When FPL researcher, Eloise Gerry, became the first female scientist in the Forest Service, she probably would have never imagined the numerous and often surprising ways STEM careers have developed since 1910. The need for STEM literate individuals, who also have the skills to merge creative thinking with the ability to translate the science in artistic and easily understandable ways, is growing.
FPL celebrates the legacy and precedent Gerry set not only during Women’s History Month but every month of the year. In this edition, we would like to continue to showcase the incredible women in STEM who have followed in her extraordinary, trailblazing footsteps. Take a moment to meet the phenomenal FPL women who work in unconventional STEM careers and have devoted their lives to science delivery and a more informed STEM public:
Every month of the year, and especially during Women’s History Month, FPL celebrates the legacy and precedent set by FPL’s and the Forest Service’s first woman scientist, Eloise Gerry. In this edition, we would like to continue to showcase the incredible women scientists who have followed in her extraordinary, trailblazing footsteps.
Like nearly all remarkable stories, they are often most powerful when told straight from the women themselves. Take a moment to meet the women who are positively changing the world through forest products research and making it a better place to inhabit:
When the doors of the Forest Products Laboratory (FPL) opened in 1910, Eloise Gerry shouldered her way through as the first female scientist employed by the Forest Service. Her tenacity, moxie, and remarkable talent produced a storied 44-year career with over 120 publications.
Every month of the year, and especially during Women’s History month, FPL celebrates the legacy and precedent Gerry set. This month we would like to showcase some of the incredible women scientists that have followed in her extraordinary footsteps.
Like nearly all remarkable stories, they are often most powerful when told straight from the woman herself.
Take a moment to meet the women who are positively changing the world through forest products research and making it a better place to inhabit:
Roderquita Moore, a research chemist at the Forest Products Laboratory, received the Inspiring Woman in STEM award as part of the 2018 USDA Women in Ag award program. The winners represent a range of career paths from various agencies across USDA and they are located all around the world.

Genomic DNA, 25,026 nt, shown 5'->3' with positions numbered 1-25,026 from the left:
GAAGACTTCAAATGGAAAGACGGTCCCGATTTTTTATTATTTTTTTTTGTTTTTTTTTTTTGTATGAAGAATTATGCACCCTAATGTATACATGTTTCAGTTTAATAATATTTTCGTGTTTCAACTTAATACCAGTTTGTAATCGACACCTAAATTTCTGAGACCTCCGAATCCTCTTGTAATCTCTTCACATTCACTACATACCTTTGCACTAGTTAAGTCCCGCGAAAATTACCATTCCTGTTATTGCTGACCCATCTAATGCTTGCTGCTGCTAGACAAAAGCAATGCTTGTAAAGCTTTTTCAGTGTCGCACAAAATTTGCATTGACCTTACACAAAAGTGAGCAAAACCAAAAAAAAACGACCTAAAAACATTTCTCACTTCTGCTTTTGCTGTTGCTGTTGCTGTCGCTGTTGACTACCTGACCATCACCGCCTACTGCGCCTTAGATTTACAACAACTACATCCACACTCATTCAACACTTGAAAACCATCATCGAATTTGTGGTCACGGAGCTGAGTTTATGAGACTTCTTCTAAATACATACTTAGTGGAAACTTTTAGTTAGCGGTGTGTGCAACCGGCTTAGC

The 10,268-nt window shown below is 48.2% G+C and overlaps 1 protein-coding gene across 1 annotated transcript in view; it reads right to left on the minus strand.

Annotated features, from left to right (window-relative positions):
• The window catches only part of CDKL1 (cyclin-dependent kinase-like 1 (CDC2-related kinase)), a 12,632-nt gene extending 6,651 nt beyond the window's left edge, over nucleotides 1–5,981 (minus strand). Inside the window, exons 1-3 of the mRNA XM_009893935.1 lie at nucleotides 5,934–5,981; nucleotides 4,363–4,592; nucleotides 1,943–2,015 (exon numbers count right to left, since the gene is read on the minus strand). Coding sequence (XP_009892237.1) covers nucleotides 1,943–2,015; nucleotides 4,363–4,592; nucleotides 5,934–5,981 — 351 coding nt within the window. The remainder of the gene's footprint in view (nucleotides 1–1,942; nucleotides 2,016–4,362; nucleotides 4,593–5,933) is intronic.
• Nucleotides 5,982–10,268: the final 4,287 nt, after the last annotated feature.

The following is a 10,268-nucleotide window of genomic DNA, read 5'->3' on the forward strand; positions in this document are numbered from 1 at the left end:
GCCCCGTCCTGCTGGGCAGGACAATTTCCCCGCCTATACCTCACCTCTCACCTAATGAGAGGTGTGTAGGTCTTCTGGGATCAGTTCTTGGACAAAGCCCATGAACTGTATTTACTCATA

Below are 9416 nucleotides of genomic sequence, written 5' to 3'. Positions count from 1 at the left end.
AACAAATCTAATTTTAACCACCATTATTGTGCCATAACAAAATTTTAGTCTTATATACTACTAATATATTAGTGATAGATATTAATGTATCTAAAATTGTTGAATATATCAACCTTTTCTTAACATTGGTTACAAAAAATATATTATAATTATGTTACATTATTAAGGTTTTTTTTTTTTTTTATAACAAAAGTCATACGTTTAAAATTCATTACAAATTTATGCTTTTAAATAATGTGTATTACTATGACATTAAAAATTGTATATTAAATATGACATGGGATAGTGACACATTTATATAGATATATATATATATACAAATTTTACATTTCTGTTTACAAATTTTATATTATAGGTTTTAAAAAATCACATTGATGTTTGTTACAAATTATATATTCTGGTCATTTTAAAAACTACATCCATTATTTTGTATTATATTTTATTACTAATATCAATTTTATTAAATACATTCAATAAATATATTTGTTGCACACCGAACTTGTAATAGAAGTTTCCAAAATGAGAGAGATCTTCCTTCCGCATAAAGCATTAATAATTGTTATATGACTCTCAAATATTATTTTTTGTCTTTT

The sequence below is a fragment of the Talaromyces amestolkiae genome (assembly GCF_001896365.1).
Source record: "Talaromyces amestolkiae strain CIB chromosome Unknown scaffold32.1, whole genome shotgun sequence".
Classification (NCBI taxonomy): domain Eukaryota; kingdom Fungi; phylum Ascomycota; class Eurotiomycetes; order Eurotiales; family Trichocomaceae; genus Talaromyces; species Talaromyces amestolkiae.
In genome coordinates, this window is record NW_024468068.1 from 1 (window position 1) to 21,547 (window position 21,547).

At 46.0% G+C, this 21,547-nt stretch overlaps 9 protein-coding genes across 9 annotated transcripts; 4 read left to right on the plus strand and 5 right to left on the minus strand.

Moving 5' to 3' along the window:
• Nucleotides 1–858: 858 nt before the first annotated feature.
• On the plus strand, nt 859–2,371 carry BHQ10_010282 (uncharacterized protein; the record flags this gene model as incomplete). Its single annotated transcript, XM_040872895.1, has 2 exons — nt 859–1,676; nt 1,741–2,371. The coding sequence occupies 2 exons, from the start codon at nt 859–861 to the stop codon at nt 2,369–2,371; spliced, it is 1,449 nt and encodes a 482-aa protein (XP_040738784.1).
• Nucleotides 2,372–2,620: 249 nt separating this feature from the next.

Read more about Moore’s career journey and highlights written in her own words below. Congratulations, Roderquita!
Statistics is commonly viewed as the collection, collation, and presentation of numerical data. FPL has long recognized that the field of statistics is critical for testing research hypotheses and making inferences to untested populations. Statistics has provided extensive and powerful tools for designing studies, analyzing data, summarizing or modeling data, and interpreting results for many research studies at FPL.
Statistics has allowed for more accurate and precise estimations in completing meaningful research experiments. This has resulted in more efficient and cost-effective research programs and more reliable results. John W. Koning, Jr.’s comprehensive book, Forest Products Laboratory, 1910–2010: Celebrating a Century of Accomplishments provides history tidbits of how this field evolved over the years.
In 1958, the section was named “Statistics and Computing.” Prior to that, statistical design was handled in the research projects. The staff of the new section consisted of nine women, to which one man transferred in 1959. As equipment became more powerful, more of this important work could be accomplished. And the punch cards went away.Do you find it surprising that so many of these statisticians are women? FPL thanks the teams of workers who have done this precise work for a century: all for the sake of scientific accuracy.